Have you ever wondered what the Garden is like when no people are here? It is not quite a “Night at the Museum” scenario, but pretty close. Let’s just say I am not at liberty to discuss details. However, a small group of people got to see the Garden this morning at sunrise and had a little taste of that experience. They came for some sort of sunrise photography program and were able enjoy a special time in the Garden.
A sunrise here is quite special. Because Lake Whitehurst is to the east of much of the Garden, we get to witness the sun come up over water. This morning, the sun crept up from over the Little Creek base, providing a wonderful orange glow on the scattered clouds floating quietly in the sky. All the photographers enjoyed a quiet, hushed moment as the sun peeked over the horizon. For them, it was a special treat, a special moment in nature. For us plants, it was the factory whistle blowing – time to go to work photosynthesizing.
For the next couple of hours, the Garden is eerily quiet compared to the middle of the day. No string trimmers or blowers humming. No clattering golf carts full of tools. No trams creaking along accompanied by hyper-cheerful voices of guides named Mandy or Melissa. No children squealing with delight on their way to the children’s garden, butterfly house or summer exhibit. No pounding feet of members exercise-walking along the paved paths. No ooohs and aaahs of people enjoying the beauty of the Garden.
You start to notice different sounds instead. You hear birds chirping and singing as the day starts. Bees buzz as they start their day foraging among the flowers. The sound of water takes many different forms – lapping along the shore of the lake, gurgling in small rills or swishing and splashing in the bigger fountains. The wind teams with trees to create gentle rustling noises. You can even hear the rapid flapping of wings in the butterfly garden as these flying jewels get started. It is a very relaxing time.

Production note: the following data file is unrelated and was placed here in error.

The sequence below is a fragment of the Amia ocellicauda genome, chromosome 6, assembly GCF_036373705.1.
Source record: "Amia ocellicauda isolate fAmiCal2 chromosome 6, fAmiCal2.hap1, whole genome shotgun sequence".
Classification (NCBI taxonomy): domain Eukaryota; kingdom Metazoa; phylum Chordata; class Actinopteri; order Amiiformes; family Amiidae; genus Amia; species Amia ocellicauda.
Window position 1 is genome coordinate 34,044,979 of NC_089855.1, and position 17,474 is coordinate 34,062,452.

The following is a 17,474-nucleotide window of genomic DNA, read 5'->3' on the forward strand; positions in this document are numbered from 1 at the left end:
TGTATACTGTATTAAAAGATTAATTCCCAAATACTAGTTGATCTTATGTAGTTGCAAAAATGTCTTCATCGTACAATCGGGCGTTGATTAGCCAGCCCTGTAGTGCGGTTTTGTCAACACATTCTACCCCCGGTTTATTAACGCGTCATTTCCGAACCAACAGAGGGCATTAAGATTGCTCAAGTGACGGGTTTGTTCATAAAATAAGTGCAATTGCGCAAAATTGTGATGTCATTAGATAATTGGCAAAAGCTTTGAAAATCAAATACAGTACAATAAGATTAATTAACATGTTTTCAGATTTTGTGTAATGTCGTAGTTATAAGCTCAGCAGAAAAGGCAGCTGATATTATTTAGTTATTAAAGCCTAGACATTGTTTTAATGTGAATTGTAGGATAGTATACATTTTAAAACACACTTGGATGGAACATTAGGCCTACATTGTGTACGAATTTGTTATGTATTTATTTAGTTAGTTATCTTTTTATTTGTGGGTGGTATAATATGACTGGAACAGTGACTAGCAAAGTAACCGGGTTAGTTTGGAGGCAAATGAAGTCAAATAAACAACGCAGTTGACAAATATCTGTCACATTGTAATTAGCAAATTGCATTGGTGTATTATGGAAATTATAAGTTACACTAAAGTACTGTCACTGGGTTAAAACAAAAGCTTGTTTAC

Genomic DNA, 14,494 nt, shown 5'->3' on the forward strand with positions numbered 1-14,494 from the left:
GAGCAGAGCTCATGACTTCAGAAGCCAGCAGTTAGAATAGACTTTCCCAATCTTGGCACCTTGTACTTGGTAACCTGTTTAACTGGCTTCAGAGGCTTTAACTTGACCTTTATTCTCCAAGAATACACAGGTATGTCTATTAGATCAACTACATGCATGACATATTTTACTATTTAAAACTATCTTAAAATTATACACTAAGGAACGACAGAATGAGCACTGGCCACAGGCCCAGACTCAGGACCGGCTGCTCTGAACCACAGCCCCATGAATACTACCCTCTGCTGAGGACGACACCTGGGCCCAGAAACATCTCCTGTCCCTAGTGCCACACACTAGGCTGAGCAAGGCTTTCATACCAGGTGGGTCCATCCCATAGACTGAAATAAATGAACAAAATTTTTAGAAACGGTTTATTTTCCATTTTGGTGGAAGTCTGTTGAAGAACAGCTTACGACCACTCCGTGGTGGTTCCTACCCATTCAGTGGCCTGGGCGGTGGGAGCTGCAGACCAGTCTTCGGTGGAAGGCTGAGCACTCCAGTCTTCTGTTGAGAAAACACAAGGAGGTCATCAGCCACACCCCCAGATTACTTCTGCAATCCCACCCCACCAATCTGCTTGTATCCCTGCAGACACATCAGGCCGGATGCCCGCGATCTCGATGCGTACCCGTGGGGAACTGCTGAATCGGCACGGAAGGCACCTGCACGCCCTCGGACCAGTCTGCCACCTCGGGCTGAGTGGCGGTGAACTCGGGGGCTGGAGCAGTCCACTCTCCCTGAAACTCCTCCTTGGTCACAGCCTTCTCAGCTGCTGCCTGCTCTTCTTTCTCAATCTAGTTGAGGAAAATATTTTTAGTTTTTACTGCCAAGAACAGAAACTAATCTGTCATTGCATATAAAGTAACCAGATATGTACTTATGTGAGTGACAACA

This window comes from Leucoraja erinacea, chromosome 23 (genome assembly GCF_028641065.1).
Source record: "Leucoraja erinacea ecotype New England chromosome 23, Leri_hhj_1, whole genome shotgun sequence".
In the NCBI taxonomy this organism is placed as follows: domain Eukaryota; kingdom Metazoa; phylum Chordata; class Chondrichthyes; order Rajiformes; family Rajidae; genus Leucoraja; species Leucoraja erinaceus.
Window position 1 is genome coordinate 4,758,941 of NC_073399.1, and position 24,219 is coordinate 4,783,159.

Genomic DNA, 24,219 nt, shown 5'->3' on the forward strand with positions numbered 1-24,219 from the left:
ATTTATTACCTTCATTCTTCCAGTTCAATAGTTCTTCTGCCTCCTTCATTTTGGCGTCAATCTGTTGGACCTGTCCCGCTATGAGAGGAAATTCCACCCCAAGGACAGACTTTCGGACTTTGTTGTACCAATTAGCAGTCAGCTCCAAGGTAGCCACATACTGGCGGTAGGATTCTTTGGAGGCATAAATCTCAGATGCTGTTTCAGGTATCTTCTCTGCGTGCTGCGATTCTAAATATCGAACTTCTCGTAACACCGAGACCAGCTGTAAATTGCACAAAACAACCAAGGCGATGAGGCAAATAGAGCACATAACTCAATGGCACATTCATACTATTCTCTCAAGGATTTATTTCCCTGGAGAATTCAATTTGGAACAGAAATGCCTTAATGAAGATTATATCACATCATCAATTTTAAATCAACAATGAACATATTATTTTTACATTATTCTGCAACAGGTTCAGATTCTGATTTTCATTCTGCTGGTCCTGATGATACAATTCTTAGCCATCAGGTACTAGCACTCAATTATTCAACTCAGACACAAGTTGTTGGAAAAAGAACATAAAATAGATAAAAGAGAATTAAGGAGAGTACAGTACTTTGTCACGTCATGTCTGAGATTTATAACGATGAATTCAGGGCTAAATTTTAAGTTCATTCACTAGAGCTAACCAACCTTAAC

The light is extra special at this hour as well. This morning, the sun played among the clouds, providing moments of warm, bright light then quickly hiding so that the light was more coolly dispersed and didn’t cast glaring shadows. The photographers loved it. Flowers like sneezeweed and black-eyed Susans popped in the sunlight. Grasses emitted a fuzzy glow as the sun streamed through their groupings. Dew sparkled in the light. Since the sun was still low on the horizon, shadows stretched wildly along the turf. Trees kept many planting beds in a high, open shadow, allowing wonderful saturation of colors for delicate flowers like the mealy sage.
Gradually, as the sun shifted higher in the sky, the sounds and sights of the garden took on a different tone. Staff started to show up and prepare for the day. Visitors arrived to enjoy the bounteous offering of plants and beauty. Another wonderful day in the Garden. But for us plants and the occasional special guests such as this morning’s photographers, we will always treasure the early morning memories of a sunrise in the Garden.
Editor’s note: The sunrise shoot is a lifelong learning class offered by the education department. See our calendar for other special classes and future sunrise shoots.